Friday, May 17, 2013

Interior Department Bureau of Land Management Issues Draft Fracking Rule

Under proposed fracking rules, the Interior Department’s Bureau of Land Management would require wider disclosure of chemicals used in drilling. It would also require that companies have a water-management plan for fluids that flow back to the surface and take steps to assure wellbore integrity and prevent toxic fluids from leaking into groundwater.

Most environmentalists contend that the new draft provided weaker water protections than a version the Interior Department proposed a year ago.  Environmental groups are disappointment that the regulations do not include a ban on the storage of waste fluids in open, lined pits. They also want complete disclosure of chemicals used in fracking, which the regulations would not require.

Oil industry groups want the regulation left in the hands of states and are opposed to any federal rules. Companies could also use affidavits to assert trade-secret protection of certain chemicals, although the BLM would keep the authority to require disclosure “if necessary,” the department said.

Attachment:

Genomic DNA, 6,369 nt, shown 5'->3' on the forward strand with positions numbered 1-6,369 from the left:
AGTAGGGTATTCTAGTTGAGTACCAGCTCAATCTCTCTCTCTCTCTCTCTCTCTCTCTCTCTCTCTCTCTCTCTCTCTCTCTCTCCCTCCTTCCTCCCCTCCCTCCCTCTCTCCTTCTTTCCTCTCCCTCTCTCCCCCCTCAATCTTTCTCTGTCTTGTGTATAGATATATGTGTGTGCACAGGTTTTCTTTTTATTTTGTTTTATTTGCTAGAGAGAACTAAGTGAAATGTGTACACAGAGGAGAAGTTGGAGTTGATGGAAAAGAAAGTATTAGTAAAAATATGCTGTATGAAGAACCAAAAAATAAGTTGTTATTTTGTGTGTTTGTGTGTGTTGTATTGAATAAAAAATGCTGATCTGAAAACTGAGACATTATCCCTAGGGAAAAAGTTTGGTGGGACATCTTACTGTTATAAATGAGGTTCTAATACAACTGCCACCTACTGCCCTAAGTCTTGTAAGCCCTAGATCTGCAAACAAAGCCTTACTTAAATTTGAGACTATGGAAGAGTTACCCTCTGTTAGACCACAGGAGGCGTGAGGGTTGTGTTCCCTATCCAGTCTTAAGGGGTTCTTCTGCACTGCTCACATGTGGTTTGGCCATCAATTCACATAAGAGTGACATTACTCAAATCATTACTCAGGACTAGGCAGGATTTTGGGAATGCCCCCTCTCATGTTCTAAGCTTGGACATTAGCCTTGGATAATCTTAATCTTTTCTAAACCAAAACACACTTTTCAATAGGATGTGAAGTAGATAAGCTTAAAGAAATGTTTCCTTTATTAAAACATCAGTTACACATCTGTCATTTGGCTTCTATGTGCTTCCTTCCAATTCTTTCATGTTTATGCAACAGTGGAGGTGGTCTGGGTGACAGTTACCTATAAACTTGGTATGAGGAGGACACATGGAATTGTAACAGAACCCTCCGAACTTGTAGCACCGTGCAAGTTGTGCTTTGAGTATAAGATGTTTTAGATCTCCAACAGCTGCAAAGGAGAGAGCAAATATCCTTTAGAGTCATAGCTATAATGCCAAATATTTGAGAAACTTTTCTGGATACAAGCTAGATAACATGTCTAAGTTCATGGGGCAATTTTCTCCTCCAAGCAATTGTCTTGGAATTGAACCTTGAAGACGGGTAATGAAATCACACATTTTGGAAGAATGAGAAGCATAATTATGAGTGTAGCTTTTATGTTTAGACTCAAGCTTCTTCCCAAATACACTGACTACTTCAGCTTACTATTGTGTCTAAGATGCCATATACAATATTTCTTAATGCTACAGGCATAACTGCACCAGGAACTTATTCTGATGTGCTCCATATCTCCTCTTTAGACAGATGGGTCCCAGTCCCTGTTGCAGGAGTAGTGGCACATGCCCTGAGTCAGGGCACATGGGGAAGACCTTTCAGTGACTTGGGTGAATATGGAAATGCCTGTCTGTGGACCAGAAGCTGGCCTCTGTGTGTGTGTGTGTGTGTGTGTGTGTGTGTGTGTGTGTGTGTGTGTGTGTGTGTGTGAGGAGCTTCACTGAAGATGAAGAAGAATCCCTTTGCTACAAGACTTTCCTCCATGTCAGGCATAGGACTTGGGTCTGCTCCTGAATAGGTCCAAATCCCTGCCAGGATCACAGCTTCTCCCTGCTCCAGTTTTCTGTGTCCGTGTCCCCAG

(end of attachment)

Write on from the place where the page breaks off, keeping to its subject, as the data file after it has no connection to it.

The proposed regulations were also revised to allow companies to test the integrity of cement barriers in one well and then use the results to guide the development of similar wells. The American Petroleum Institute criticized the department for not simply leaving regulation to state agencies.

The reegulations would allow companies to disclose the chemicals to FracFocus, an Oklahoma-based Web site that has been criticized for its ties to industry. A Harvard Law School study concluded that FracFocus was not effective and “does not serve the interests of the public.”

Interior Secretary Sally Jewell, who as a petroleum engineer used hydraulic fracturing while drilling
oil and gas wells in the 1970s, called the proposals “common-sense updates” of regulations. She called fracking “an essential tool” but said it should not be left to a “patchwork” of state regulations.
The department said that about 90 percent of the oil and gas wells drilled on federal and Indian lands used hydraulic fracturing, a technique that unlocks oil and gas from shale rock by creating small fissures for oil and gas to flow.

The BLM estimated that the total annual cost of the regulations would range from $12 million to $20 million, down from $37 million to $44 million for the original proposal. When spread over all hydraulically fractured wells on federal and Indian lands, the annual costs would average no more than $5,100 a well, according to the BLM.

The public still has 30 days to comment on the second draft of the rules, and officials said they were particularly interested in comments about whether to require storage of waste fluids in closed tanks instead of open pits. The first draft of the regulations, issued a year ago, drew about 177,000 comments. (Wash Post, 5/16/2013)

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